Abidjan is the 6th largest city in Africa

UN Habitat has just released a report called The State of African Cities 2010 – Governance Inequality and Urban Land Markets

There’s lots of interesting stuff in it.  First of all that Abidjan is the 6th largest city in Africa and is projected to overtake Alexandria to become the 5th largest. I had no idea.

 

Source: UN Habitat (open image to enlarge)

A lot of fast population growth is already behind Abidjan, but there is plenty in the future as all well, although the rate of growth for Abidjan is projected to decline slowly.

Projected population growth rates:

  • For Abidjan:  2.9% annually from now to 2025  (a 53% increase)
  • For the whole of the Ivory Coast: 2.2% from now to 2025 (a 38% increase)

In the post about population growth I got the 2.2% figure for the Ivory Coast as a whole, and estimated that urbanisation would make the figure for Abidjan higher without really knowing how much higher.  So 2.9% it is.

The 2.9% figure is interesting not only to get an idea of demand, but also to estimate whether permanent jump upwards in inflation-adjusted real estate prices will occur in some areas of Abidjan as discussed in the A Very Long View on House Prices post.  I’d say that 2.9% growth is a good base for core city areas to expand and permanently increase in value, but it depends a lot on (much less predictable) economic growth as well.

About Abidjan in the UN Habitat report:

Formal urban land markets systematically serve the wealthy who can afford the best land and housing options, while driving out the poor. The latter are then forced into informality in the least desirable, if not uninhabitable urbanareas, such as low-lying and flood-prone lands, factory fringes, garbage dumps, road reserves, etc.

Likewise in Abidjan: the rich Plateau neighbourhood has extended deeply into the popular neighbourhood of Adjamé, driving out the original, economically less affluent residents, while the middle-class neighbourhoods of Cocody and Riviera are built right up against the infamous low-income neighbourhood of Abobo. In Abidjan, spatial fragmentation is heightened by the presence of the Ebrié lagoon which, in some places, sharply demarcates urban neighbourhoods.

When I visited Abidjan, I did get a feeling that the city was in the midst of a building boom, and that maybe they were even building for more than the population growth warranted. However, most new construction seemed to be aimed at mid and upper income people, and better-off areas seemed to be  expanding whereas low income areas didn’t, just as per the UN Habitat report text above.

Since the bulk of Abidjan’s population growth is taking place in low-income areas, it looks to me that the under-supply of low income housing is getting worse, while possibly at the same time an oversupply of middle and upper income houses and apartments is created.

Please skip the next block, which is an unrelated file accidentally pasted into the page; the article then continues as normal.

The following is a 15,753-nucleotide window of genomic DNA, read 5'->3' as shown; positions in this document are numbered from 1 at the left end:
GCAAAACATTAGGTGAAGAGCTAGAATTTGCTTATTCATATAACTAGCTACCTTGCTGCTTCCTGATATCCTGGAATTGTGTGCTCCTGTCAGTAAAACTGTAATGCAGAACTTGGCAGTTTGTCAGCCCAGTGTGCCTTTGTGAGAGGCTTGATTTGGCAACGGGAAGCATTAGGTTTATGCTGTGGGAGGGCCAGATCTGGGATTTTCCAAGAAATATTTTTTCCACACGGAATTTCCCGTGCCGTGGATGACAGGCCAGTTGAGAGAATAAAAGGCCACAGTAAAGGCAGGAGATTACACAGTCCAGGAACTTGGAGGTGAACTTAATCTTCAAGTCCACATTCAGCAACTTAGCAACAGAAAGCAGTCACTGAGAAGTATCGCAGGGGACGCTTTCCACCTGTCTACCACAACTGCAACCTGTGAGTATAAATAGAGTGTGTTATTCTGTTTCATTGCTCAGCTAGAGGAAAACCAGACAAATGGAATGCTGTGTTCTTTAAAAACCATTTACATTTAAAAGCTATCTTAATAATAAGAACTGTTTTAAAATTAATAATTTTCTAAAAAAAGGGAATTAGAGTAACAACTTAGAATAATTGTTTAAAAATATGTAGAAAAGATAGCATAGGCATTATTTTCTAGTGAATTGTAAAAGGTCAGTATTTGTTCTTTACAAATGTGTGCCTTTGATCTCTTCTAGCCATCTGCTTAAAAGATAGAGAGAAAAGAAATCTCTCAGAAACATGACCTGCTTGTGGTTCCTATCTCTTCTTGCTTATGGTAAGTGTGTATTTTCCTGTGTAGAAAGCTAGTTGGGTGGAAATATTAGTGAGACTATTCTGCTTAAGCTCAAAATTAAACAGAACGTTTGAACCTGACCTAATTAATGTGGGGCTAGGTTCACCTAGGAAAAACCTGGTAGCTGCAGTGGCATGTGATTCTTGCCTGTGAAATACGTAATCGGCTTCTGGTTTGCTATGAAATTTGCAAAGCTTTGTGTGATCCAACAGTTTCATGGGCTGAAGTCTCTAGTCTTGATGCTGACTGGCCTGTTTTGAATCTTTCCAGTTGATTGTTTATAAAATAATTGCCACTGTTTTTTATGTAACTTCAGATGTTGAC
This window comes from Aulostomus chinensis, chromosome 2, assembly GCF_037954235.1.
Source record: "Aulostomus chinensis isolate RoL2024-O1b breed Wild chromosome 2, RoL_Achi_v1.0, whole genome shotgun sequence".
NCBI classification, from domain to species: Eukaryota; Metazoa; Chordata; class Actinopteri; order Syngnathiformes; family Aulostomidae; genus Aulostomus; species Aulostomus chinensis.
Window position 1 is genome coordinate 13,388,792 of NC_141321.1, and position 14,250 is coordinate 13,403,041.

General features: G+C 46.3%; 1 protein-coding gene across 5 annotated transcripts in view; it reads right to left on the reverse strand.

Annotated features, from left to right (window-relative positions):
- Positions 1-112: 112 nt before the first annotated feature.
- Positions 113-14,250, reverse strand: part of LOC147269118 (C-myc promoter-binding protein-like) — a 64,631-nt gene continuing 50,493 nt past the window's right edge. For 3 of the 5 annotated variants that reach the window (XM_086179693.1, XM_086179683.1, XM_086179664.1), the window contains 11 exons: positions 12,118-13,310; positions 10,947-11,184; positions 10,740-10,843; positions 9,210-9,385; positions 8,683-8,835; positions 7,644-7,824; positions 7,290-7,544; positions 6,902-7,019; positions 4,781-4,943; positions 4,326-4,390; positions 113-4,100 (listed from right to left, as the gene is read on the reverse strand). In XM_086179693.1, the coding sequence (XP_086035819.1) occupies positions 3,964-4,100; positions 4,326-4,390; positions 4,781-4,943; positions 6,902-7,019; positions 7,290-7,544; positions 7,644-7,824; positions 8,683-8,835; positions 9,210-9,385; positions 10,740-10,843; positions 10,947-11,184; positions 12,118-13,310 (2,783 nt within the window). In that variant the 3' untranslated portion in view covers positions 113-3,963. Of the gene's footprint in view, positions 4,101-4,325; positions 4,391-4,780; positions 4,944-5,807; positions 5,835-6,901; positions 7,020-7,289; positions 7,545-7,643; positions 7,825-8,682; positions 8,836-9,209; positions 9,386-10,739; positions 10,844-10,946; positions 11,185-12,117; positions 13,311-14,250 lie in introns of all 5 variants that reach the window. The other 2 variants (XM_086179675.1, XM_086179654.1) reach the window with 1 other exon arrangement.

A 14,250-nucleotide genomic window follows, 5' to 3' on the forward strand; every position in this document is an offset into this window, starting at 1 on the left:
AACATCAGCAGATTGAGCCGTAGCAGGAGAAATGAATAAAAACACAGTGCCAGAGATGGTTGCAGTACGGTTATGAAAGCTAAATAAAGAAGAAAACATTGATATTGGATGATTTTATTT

I recall that I had many more prospective tenants for the 23€-a-month apartments in Yopougon than I could house – and that was without using ads or anything.  Finding a tenant for the house in Cocody was on the other hand much harder and took many months.

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2 thoughts on “Abidjan is the 6th largest city in Africa

  1. Craig Hitchcock

    Interesting item! I didn’t realise it either.

    the last estimate I saw (probably a year ago) was that there was a need for 45,000 houses a year (which seems very low to me, considering the population of Abidjan (estimated at over 4 million), and the high birthrate 32.73 per 1,000 (2008). http://www.nationmaster.com/graph/peo_bir_rat-people-birth-rate

    It is generally assumed that low income groups have a higher birthrate than higher income groups

    For your property in Cocody, why didn’t you place it with an Agent … doesn’t cost you a single franc … the lessee pays a fee, usually one months rent?

  2. I saw a figure of 50,000 (wrote about it here: https://hotelivory.wordpress.com/2010/04/10/fundamentals-of-the-property-market-construction/)

    Maybe it isn’t too high. Let’s say Abidjan’s population is 4 million and grows with 3% a year (UN Habitat says 3.58 million and 2.9%) – that’s 120,000 new inhabitants per year. 45,000 houses should be more than enough for them.

    Guess it’s more like 20,000 middle and upper income residents will need 5,000 new houses or so, and the rest will make existing dwellings in places like Yopougon and Abobo more crowded.

    Regarding the property in Cocody: have had the same tenant for over three years now, and they have expressed an interest to stay for many more years so it’s not an issue at the moment.

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